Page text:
Tuesday, December 29, 2015

A little gift

On Christmas morning, we had the traditional raucous early morning shenanigans with the boys. Joy was delivered. Fun was delivered. 

When the dust settled some, Lee went out to ride his bike, the boys spread out to build new Lego sets and play new video games, and Lee's parents headed to our next destination, Richmond. I sat in my pjs in the living room, drinking coffee and contemplating Christmas, and in my peripheral vision I saw an ornament fall off the tree and float down. It was a school special - foam casing and holiday photo, so no breaking occurred.

It was the last Christmas ornament made by Connor which fell. In it, he is wearing a Santa hat and beard.

I carefully picked it back up, said hello and Merry Christmas, and put him back on the tree. Then I sat back down and contemplated visits from heaven, and was overwhelmed with all the feelings one should have when your windless living room has an ornament fall off a tree when I am there, and sipped my coffee and managed not to cry.

Overall, it was a magical Christmas.

Friday, December 18, 2015

Happy Jackaversary!

A year ago, we were approved to adopt a dog. We emailed the foster family, and got back an email once we set a time that said, "I'll pack up his food and find the shark."

I mean, could this dog be ANY more suited to our family. He loves sharks, like Lee! The first weekend was a raucous and joyful time, and at the end of each day he curled up on the sofa, exhausted from learning his new home.  

We've given him a bunch of nicknames this year.  Here's a brief list:
Commodore Snorington
The Pooh

Within the first week, he managed to open the garbage and consume a chicken carcass and then get stuck under the deck, in the dark.  Now we always take the garbage out as soon as dinner is done when we have a rotisserie chicken, and we have a lock on the cabinet where the trash is. And he remembers not to clamber under the deck

Also within the first week, he snookered us into letting him sleep on the bed with us. Very occasionally, he sleeps with one of the boys, but most nights he's curled up at my feet, and when I wake up in the morning he has stretched up alongside me. He goes out, but then comes back up and snuggles with me, as if he knows that getting up in the morning is always the hardest thing I have to do every day. I can coast once the day starts, but getting out of bed, facing that I have to get through another day when I'm just not feeling it. He puts his head on my chest and looks at me like I am the greatest thing he has ever seen (including a chicken carcass.) He is my dog. Our prior dog, Shadow, was Lee's dog, despite me being the one who adopted her. Jack picks me, every time. I very selfishly love it.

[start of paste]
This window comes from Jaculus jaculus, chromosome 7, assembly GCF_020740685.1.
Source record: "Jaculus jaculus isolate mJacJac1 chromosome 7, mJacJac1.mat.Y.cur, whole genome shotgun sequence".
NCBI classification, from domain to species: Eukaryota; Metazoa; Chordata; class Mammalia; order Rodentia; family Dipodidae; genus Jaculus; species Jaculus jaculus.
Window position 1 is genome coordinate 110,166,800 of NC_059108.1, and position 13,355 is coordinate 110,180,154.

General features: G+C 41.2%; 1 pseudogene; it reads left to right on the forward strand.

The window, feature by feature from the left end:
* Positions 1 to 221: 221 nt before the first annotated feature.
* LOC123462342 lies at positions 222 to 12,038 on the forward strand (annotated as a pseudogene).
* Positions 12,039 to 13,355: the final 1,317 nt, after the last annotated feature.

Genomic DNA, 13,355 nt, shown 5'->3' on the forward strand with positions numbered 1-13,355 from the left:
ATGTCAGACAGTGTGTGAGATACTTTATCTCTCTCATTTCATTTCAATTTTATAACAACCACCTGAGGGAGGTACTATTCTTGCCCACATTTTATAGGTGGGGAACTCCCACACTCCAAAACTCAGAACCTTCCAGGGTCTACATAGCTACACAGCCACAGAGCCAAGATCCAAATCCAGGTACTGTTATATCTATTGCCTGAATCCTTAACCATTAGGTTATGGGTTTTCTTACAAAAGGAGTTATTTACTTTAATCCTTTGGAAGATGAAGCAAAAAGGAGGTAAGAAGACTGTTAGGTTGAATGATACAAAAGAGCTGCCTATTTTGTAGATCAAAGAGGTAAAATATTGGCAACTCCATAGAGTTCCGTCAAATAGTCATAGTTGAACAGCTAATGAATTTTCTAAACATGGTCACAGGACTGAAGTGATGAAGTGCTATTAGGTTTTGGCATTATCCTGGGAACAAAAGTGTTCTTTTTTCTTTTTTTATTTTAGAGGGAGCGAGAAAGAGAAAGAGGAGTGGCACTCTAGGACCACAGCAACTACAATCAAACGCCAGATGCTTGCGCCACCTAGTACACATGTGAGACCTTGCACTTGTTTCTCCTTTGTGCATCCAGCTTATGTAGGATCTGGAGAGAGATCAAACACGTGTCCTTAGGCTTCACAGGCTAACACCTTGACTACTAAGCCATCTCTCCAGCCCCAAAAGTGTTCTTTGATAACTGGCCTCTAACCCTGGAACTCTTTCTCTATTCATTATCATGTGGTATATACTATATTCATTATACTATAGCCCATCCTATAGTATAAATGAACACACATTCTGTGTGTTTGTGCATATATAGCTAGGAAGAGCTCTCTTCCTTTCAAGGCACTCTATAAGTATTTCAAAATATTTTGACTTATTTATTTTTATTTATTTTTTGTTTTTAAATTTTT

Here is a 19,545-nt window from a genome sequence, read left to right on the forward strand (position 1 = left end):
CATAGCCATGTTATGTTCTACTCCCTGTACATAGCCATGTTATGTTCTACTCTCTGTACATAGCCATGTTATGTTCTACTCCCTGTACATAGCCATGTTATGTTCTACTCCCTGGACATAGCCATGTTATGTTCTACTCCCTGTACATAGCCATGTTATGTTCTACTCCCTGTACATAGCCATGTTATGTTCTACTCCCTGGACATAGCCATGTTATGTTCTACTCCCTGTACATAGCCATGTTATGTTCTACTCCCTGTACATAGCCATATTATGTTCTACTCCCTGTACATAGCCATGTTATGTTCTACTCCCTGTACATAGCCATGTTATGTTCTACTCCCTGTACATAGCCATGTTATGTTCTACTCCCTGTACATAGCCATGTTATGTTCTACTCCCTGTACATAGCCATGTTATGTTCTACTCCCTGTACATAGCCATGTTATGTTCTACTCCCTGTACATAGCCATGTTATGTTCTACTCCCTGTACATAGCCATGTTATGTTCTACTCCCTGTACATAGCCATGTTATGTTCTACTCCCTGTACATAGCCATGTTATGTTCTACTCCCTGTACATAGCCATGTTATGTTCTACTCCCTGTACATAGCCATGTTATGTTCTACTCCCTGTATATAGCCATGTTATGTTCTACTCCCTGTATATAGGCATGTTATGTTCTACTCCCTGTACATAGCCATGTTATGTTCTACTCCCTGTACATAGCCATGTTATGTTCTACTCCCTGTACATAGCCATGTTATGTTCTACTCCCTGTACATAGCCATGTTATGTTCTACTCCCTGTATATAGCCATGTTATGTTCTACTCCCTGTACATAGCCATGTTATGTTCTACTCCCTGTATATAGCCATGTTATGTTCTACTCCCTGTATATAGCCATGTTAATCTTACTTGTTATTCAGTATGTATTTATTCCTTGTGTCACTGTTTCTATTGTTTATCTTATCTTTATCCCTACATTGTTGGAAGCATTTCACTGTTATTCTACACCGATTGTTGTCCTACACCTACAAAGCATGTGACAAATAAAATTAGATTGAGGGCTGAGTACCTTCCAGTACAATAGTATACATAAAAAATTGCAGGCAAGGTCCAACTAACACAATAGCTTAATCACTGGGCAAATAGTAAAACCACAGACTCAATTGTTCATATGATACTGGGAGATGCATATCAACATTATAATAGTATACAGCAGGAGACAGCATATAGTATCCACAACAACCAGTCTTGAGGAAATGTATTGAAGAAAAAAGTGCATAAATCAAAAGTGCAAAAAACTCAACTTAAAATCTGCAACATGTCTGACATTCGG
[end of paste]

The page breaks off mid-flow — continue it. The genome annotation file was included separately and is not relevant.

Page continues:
We have an unknown number of years left with this dog, who is energetic and sweet and gentle and snuggly and a scavenger and smart and an absolute perfect fit. We're going to make every single moment of those years count. Someday, I'll be laying my head on his chest, and looking at him like he is the greatest thing I have ever seen, because he will be old, and frail, and fading, and I need him to know that he helped us become stronger as a family when life was really, really rough. 


Sometimes, if you think about it, the world is a pretty tumultuous place. I mean, we are barraged nowadays with bad news. Paris. San Bernadino. Politicians attacking citizens, Americans, because of their faith.  It's easy to feel rolled over.

This past weekend, I headed out to sit around and watch movies and commiserate with one of my oldest friends. She's an anchor to me, and as I drove the three hours home I started thinking about anchors as a positive thing. Because if you are really, really lucky, like a large ship or even a supertanker, you have multiple anchors. When you need those anchors, you reallyneed them. They steady you in the storm, and keep you from getting as battered as you would if you were bobbing along.

So with all the tumult going on, let's remember where our anchors are, and let them know we are their anchors as well.  The parent or parents you rely on. The siblings you don't live with or near any more. The friends in your particular village. The friends from your history who remember who you were and how you got to where you are.

Find your anchors and take care of them.